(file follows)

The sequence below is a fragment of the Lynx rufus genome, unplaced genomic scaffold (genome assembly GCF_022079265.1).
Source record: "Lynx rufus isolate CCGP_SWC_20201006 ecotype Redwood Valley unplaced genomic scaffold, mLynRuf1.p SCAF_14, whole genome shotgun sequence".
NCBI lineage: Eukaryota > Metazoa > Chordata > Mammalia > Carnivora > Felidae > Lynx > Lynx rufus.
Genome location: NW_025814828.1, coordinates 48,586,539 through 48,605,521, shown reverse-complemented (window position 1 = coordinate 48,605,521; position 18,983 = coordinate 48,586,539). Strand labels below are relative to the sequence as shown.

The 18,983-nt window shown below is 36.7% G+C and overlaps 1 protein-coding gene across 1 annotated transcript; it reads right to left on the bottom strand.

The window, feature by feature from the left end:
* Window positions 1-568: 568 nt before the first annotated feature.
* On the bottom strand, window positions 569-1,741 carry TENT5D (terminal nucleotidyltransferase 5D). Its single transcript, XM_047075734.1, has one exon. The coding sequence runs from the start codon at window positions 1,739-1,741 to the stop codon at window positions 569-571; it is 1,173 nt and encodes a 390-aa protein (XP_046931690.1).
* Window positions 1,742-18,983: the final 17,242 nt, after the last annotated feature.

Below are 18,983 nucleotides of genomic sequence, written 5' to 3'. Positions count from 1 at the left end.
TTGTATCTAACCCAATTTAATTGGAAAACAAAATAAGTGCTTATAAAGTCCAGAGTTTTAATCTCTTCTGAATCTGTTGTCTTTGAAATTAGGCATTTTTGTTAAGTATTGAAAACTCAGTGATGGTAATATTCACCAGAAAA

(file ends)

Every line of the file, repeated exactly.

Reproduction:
The sequence below is a fragment of the Lynx rufus genome, unplaced genomic scaffold (genome assembly GCF_022079265.1).
Source record: "Lynx rufus isolate CCGP_SWC_20201006 ecotype Redwood Valley unplaced genomic scaffold, mLynRuf1.p SCAF_14, whole genome shotgun sequence".
NCBI lineage: Eukaryota > Metazoa > Chordata > Mammalia > Carnivora > Felidae > Lynx > Lynx rufus.
Genome location: NW_025814828.1, coordinates 48,586,539 through 48,605,521, shown reverse-complemented (window position 1 = coordinate 48,605,521; position 18,983 = coordinate 48,586,539). Strand labels below are relative to the sequence as shown.

The 18,983-nt window shown below is 36.7% G+C and overlaps 1 protein-coding gene across 1 annotated transcript; it reads right to left on the bottom strand.

The window, feature by feature from the left end:
* Window positions 1-568: 568 nt before the first annotated feature.
* On the bottom strand, window positions 569-1,741 carry TENT5D (terminal nucleotidyltransferase 5D). Its single transcript, XM_047075734.1, has one exon. The coding sequence runs from the start codon at window positions 1,739-1,741 to the stop codon at window positions 569-571; it is 1,173 nt and encodes a 390-aa protein (XP_046931690.1).
* Window positions 1,742-18,983: the final 17,242 nt, after the last annotated feature.

Below are 18,983 nucleotides of genomic sequence, written 5' to 3'. Positions count from 1 at the left end.
TTGTATCTAACCCAATTTAATTGGAAAACAAAATAAGTGCTTATAAAGTCCAGAGTTTTAATCTCTTCTGAATCTGTTGTCTTTGAAATTAGGCATTTTTGTTAAGTATTGAAAACTCAGTGATGGTAATATTCACCAGAAAA